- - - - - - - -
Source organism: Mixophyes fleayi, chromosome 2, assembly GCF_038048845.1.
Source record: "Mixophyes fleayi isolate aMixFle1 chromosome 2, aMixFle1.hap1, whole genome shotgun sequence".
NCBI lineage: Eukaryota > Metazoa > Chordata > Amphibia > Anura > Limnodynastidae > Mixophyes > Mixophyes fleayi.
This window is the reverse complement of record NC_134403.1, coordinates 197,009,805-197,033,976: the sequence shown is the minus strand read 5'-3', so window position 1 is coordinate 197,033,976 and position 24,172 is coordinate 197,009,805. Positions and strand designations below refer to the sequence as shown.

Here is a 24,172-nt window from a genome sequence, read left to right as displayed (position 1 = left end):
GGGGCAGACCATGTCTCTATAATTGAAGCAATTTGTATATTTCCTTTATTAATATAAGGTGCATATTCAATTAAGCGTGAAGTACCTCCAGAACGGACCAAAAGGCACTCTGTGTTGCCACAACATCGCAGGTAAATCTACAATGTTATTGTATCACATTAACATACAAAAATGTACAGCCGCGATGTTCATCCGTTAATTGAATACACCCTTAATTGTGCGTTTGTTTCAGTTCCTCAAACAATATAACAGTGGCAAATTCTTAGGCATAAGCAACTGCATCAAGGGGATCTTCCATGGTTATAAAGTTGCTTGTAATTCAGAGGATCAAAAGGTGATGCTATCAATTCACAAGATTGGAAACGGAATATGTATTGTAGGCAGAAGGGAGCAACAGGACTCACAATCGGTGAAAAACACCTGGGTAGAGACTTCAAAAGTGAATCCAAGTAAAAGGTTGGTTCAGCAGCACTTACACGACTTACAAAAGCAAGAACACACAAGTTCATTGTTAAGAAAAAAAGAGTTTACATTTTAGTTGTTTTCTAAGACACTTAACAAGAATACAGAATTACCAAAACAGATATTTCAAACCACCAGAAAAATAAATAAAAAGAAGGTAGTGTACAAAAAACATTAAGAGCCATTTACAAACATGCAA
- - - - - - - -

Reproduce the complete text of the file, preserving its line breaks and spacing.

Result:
Source organism: Mixophyes fleayi, chromosome 2, assembly GCF_038048845.1.
Source record: "Mixophyes fleayi isolate aMixFle1 chromosome 2, aMixFle1.hap1, whole genome shotgun sequence".
NCBI lineage: Eukaryota > Metazoa > Chordata > Amphibia > Anura > Limnodynastidae > Mixophyes > Mixophyes fleayi.
This window is the reverse complement of record NC_134403.1, coordinates 197,009,805-197,033,976: the sequence shown is the minus strand read 5'-3', so window position 1 is coordinate 197,033,976 and position 24,172 is coordinate 197,009,805. Positions and strand designations below refer to the sequence as shown.

Here is a 24,172-nt window from a genome sequence, read left to right as displayed (position 1 = left end):
GGGGCAGACCATGTCTCTATAATTGAAGCAATTTGTATATTTCCTTTATTAATATAAGGTGCATATTCAATTAAGCGTGAAGTACCTCCAGAACGGACCAAAAGGCACTCTGTGTTGCCACAACATCGCAGGTAAATCTACAATGTTATTGTATCACATTAACATACAAAAATGTACAGCCGCGATGTTCATCCGTTAATTGAATACACCCTTAATTGTGCGTTTGTTTCAGTTCCTCAAACAATATAACAGTGGCAAATTCTTAGGCATAAGCAACTGCATCAAGGGGATCTTCCATGGTTATAAAGTTGCTTGTAATTCAGAGGATCAAAAGGTGATGCTATCAATTCACAAGATTGGAAACGGAATATGTATTGTAGGCAGAAGGGAGCAACAGGACTCACAATCGGTGAAAAACACCTGGGTAGAGACTTCAAAAGTGAATCCAAGTAAAAGGTTGGTTCAGCAGCACTTACACGACTTACAAAAGCAAGAACACACAAGTTCATTGTTAAGAAAAAAAGAGTTTACATTTTAGTTGTTTTCTAAGACACTTAACAAGAATACAGAATTACCAAAACAGATATTTCAAACCACCAGAAAAATAAATAAAAAGAAGGTAGTGTACAAAAAACATTAAGAGCCATTTACAAACATGCAA